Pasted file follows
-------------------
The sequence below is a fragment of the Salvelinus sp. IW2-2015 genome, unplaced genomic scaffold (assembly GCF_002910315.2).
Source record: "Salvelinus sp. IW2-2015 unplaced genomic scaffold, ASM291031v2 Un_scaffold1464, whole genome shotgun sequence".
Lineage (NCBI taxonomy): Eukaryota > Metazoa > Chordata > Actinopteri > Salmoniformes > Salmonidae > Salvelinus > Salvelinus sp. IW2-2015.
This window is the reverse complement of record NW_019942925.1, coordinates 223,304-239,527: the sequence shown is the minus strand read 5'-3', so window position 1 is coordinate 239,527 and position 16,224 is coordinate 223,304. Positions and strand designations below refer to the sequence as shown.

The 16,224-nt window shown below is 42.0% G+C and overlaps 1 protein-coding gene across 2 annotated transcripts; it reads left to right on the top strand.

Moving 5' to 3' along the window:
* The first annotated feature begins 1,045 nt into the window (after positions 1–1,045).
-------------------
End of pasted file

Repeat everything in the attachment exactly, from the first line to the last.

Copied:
The sequence below is a fragment of the Salvelinus sp. IW2-2015 genome, unplaced genomic scaffold (assembly GCF_002910315.2).
Source record: "Salvelinus sp. IW2-2015 unplaced genomic scaffold, ASM291031v2 Un_scaffold1464, whole genome shotgun sequence".
Lineage (NCBI taxonomy): Eukaryota > Metazoa > Chordata > Actinopteri > Salmoniformes > Salmonidae > Salvelinus > Salvelinus sp. IW2-2015.
This window is the reverse complement of record NW_019942925.1, coordinates 223,304-239,527: the sequence shown is the minus strand read 5'-3', so window position 1 is coordinate 239,527 and position 16,224 is coordinate 223,304. Positions and strand designations below refer to the sequence as shown.

The 16,224-nt window shown below is 42.0% G+C and overlaps 1 protein-coding gene across 2 annotated transcripts; it reads left to right on the top strand.

Moving 5' to 3' along the window:
* The first annotated feature begins 1,045 nt into the window (after positions 1–1,045).